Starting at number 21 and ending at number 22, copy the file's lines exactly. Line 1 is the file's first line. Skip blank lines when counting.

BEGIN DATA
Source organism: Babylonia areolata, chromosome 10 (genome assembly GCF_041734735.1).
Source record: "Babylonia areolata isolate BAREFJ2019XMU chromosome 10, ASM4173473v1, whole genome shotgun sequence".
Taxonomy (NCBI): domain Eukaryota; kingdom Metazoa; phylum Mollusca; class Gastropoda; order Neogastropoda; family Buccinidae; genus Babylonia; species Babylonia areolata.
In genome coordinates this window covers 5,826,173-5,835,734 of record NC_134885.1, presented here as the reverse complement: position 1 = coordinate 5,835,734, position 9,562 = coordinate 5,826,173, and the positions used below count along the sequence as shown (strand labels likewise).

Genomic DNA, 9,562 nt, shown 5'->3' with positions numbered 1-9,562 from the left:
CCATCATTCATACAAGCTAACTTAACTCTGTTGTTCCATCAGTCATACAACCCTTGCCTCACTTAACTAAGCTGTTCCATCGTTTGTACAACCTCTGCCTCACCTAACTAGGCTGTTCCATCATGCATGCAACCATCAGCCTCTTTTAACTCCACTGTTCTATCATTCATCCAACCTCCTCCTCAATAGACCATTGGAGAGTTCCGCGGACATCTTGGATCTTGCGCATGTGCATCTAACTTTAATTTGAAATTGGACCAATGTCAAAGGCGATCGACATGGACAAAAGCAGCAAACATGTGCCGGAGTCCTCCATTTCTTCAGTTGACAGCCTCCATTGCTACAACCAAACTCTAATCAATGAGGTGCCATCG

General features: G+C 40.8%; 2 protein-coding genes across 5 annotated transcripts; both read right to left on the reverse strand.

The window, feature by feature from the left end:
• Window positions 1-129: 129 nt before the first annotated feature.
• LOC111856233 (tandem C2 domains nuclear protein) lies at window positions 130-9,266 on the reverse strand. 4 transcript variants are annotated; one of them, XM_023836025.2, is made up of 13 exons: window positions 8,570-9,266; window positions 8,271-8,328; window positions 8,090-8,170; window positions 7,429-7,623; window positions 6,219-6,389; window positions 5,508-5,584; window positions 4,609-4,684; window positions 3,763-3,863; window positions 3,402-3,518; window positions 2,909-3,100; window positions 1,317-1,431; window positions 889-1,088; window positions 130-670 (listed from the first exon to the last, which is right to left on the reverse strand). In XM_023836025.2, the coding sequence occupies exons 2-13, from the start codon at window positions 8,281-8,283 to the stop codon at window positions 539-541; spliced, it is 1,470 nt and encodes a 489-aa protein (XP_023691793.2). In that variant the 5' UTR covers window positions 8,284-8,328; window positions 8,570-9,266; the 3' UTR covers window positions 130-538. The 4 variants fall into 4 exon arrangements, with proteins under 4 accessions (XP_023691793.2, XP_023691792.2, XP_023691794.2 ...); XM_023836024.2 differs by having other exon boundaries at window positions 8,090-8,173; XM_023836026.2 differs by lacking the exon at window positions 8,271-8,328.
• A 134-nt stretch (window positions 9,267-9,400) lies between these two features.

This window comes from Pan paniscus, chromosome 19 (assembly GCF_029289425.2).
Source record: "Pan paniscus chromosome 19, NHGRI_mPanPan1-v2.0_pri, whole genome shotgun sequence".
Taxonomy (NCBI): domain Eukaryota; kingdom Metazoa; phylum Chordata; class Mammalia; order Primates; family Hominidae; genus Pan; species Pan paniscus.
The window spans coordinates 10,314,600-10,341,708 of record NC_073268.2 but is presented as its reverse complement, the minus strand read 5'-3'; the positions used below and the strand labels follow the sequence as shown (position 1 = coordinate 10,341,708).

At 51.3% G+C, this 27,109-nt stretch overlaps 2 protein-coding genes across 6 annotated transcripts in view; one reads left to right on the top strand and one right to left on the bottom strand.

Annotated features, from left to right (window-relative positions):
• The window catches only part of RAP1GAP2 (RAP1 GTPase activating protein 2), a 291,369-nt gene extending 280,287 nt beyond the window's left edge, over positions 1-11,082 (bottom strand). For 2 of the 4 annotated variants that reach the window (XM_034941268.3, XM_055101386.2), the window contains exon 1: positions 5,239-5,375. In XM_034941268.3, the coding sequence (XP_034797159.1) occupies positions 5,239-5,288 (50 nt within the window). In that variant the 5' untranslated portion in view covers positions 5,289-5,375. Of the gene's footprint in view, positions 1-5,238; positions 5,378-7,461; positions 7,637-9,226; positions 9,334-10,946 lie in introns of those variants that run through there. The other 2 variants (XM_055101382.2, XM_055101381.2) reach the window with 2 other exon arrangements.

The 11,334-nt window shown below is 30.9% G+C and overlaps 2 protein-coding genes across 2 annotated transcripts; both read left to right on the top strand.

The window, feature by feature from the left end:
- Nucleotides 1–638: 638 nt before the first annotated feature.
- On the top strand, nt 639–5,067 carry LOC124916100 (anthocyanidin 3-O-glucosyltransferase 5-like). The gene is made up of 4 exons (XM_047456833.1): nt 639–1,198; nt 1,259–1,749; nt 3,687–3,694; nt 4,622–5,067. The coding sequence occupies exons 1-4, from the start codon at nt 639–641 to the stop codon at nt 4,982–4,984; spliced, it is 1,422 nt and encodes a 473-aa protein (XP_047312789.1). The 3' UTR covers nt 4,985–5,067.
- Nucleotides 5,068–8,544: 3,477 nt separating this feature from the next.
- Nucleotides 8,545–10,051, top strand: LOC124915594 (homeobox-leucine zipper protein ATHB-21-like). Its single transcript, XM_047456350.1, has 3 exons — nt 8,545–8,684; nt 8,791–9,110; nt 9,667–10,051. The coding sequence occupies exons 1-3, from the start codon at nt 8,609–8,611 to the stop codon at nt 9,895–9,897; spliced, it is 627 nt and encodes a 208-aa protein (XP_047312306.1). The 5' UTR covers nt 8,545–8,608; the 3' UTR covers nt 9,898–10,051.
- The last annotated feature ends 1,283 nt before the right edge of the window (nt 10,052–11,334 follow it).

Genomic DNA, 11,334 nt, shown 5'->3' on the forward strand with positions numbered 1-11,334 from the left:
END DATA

- Nucleotides 1–638: 638 nt before the first annotated feature.
- On the top strand, nt 639–5,067 carry LOC124916100 (anthocyanidin 3-O-glucosyltransferase 5-like). The gene is made up of 4 exons (XM_047456833.1): nt 639–1,198; nt 1,259–1,749; nt 3,687–3,694; nt 4,622–5,067. The coding sequence occupies exons 1-4, from the start codon at nt 639–641 to the stop codon at nt 4,982–4,984; spliced, it is 1,422 nt and encodes a 473-aa protein (XP_047312789.1). The 3' UTR covers nt 4,985–5,067.